Finally, the communication theory on which advertising is developed is not based on the depositing of messages into a passive - but receptive - minds, by whatever method. Rather it is based on providing an explicit stimulus which generates a response in an active and discriminating manner.


Thank you for writing to us.

Yours sincerely,


Nick Phillips

Director General



Text of the preceding letter from the IPA with the author's comments added in red.


Dear J.Hagart

I'm following up on earlier correspondence with observations on your letter.

The advertising business does not use subliminal advertising, it is illegal. [ My letter was actually about semi-subliminal advertising in printed media - not subliminal advertising in general. And, in the UK, such advertising is not illegal, except where TV is concerned. ]

The IPA supports the codes and the independent means by which they are administered; one of the conditions of IPA membership is that agencies abide by the codes. [ The codes as noted on the page devoted to correspondence with the ASA say nothing about subliminal or semi-subliminal advertising. In fact, as the letter from Manisha Yagnick of the ASA indicates only too clearly, the ASA doesn't apply consider the Codes relevant to the type of advertising illustrated on the Subliminalworld web site. ]

The UK advertising industry contests the existence of subliminal advertising in anything other than an academic or hypothetical sense.[ Note again the attendance to subliminal advertising, without any definition of what this means, and not semi-subliminal advertising ( or any of the other relevant terms used on this site to refer to ads containing elements that are not subliminal but are on the borderline of perceptual ability. ]

We do accept that consumers think it exists and disapprove of it. It doesn't but, if it did, they would be right.

Advertising is a persuasive, not a coercive, activity. [ My letter is unlikely to have made use of the term coercive as this implies the use of force or pressure. Was this a Freudian slip on the part of someone with a guilty conscience? My letter would have made very clear that I was interested in the type of ads that are the primary content of the subliminalworld site. These, I would suggest, are manipulative rather than coercive.] Explicit commercial advocacy is difficult enough; within the codes consumers are not, in our experience, capable of being manipulated in the way suggested and it is not in the industry's interest to attempt to do so. [ So, why do some agencies continue to do so? However, one should note that evidence from research into subliminal perception, implicit learning, conditioning and other areas of psychology ALL demonstrate that people can be influenced (manipulated) by images and messages that they are not consciously aware of. What is in dispute is whether behaviour is ultimately influenced. An impact on behaviour cannot be easily demonstrated with small numbers of subjects in short term laboratory experiments. However, when promotional activities are directed towards thousands, if not millions of ad viewers, over extended periods of time, the influence of 'subliminal' advertising may be clearer. The analysis of marketing data following the use of 'subliminal' ads presumably has demonstrated to the companies concerned that they 'work'. If they don't, why are they used? Consumer confidence in the business (which is high) is an essential component of its credibility and effectiveness. [If consumers were more aware of how some companies and their advertising agencies attempt to manipulate them such confidence, justifiably, would diminish. This would seem sufficient motivation for the IPA/ASA to once again put 'their house in order' regarding the use of subliminal advertising (and here, I use the term loosely to encompass marginally perceptible/secondary imagery/secondary imagery).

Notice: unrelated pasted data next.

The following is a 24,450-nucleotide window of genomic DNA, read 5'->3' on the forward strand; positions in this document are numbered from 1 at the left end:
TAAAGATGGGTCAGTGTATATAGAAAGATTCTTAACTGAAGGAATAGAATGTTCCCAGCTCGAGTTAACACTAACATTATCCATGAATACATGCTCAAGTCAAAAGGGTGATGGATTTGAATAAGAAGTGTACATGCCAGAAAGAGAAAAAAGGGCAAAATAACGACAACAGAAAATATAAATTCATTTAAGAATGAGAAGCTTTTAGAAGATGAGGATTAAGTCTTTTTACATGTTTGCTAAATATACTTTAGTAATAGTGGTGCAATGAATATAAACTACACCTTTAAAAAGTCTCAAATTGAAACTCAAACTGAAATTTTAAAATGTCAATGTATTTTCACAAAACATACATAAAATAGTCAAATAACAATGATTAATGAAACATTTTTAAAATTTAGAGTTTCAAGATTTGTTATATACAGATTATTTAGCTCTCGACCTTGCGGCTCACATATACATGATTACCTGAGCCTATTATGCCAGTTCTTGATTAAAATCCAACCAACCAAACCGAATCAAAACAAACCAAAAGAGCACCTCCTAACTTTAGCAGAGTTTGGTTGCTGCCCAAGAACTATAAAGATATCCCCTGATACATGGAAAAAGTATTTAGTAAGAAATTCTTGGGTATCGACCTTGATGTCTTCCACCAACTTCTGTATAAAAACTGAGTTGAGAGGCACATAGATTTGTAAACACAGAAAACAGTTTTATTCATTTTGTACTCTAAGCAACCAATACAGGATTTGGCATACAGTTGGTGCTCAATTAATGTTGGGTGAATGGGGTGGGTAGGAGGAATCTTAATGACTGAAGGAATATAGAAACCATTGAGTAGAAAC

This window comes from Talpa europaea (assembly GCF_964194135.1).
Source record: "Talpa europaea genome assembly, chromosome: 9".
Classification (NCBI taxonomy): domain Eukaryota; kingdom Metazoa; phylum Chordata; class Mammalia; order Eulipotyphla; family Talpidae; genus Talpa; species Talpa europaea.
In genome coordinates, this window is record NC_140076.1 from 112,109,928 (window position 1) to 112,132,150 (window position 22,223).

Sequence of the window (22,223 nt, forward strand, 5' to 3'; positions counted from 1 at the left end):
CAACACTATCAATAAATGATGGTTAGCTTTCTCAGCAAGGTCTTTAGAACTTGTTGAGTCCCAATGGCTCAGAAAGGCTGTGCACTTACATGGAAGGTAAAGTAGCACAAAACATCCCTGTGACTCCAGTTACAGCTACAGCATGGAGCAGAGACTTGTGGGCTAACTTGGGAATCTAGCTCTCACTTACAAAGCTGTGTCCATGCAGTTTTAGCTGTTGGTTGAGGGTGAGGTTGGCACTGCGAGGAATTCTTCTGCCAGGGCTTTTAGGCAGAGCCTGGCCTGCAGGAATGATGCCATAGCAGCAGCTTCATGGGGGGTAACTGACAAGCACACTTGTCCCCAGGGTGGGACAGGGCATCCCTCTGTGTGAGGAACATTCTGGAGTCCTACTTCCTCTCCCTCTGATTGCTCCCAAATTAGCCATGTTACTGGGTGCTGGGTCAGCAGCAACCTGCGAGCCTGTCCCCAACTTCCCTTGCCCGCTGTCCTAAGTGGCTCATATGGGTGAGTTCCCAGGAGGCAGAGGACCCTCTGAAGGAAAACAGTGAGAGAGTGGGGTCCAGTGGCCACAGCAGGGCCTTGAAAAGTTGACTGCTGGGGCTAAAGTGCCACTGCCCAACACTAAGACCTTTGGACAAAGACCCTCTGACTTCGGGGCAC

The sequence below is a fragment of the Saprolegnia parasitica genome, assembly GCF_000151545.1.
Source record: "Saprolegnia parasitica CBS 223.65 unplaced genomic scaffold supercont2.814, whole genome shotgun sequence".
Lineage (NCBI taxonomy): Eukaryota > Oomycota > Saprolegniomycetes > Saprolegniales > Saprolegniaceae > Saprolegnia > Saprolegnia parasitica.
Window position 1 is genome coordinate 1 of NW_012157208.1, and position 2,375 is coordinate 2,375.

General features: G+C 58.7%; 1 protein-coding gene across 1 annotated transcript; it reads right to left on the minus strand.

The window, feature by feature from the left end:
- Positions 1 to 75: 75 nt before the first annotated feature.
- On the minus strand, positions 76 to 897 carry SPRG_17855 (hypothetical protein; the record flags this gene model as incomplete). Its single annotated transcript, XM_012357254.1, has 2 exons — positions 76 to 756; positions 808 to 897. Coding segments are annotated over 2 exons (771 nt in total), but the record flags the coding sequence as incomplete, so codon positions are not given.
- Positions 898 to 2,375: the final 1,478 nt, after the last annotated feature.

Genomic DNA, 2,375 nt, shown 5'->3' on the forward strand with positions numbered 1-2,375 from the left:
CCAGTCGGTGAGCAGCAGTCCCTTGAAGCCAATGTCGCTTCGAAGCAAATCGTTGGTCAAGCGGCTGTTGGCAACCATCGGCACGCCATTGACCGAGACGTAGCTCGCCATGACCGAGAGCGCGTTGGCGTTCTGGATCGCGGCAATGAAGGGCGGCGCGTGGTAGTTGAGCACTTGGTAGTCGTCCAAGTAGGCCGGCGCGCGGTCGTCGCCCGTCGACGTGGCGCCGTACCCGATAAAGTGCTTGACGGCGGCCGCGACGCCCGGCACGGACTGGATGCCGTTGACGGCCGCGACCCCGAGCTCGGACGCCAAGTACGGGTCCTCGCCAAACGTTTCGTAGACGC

Researchers, psychologists, psychiatrists and others interested in how the brain works, may be interested in methods of communication using such techniques and others, e.g. hypnosis, etc. but these have no part in the business in which was are involved. [Typing error in original]

Also we do not accept the existence of "semi-subliminal" communication. [ If this is intended to the authors' use of this term to refer simply to the labelling of the covert aspects of ads, what would the IPA think is an appropriate term for images and messages that the audience cannot perceive easily? If this sentence is intended to imply that such ads do not exist, then what is illustrated throughout much of this web site? ]

Finally, the communication theory on which advertising is developed is not based on the depositing of messages into a passive - but receptive - minds, by whatever method. Rather it is based on providing an explicit stimulus which generates a response in an active and discriminating manner. [This is bull. Advertising, like all human activities are based on a number of different theories, some intuitive, some formal. There are recent cognitive communication theories which assume that human beings do respond actively and in a discriminating manner - and many ads may be based on this theory. There are also many other theories, with supporting evidence, demonstrating that, in many circumstances, people respond automatically, even irrationally, with little or no conscious awareness to visual information.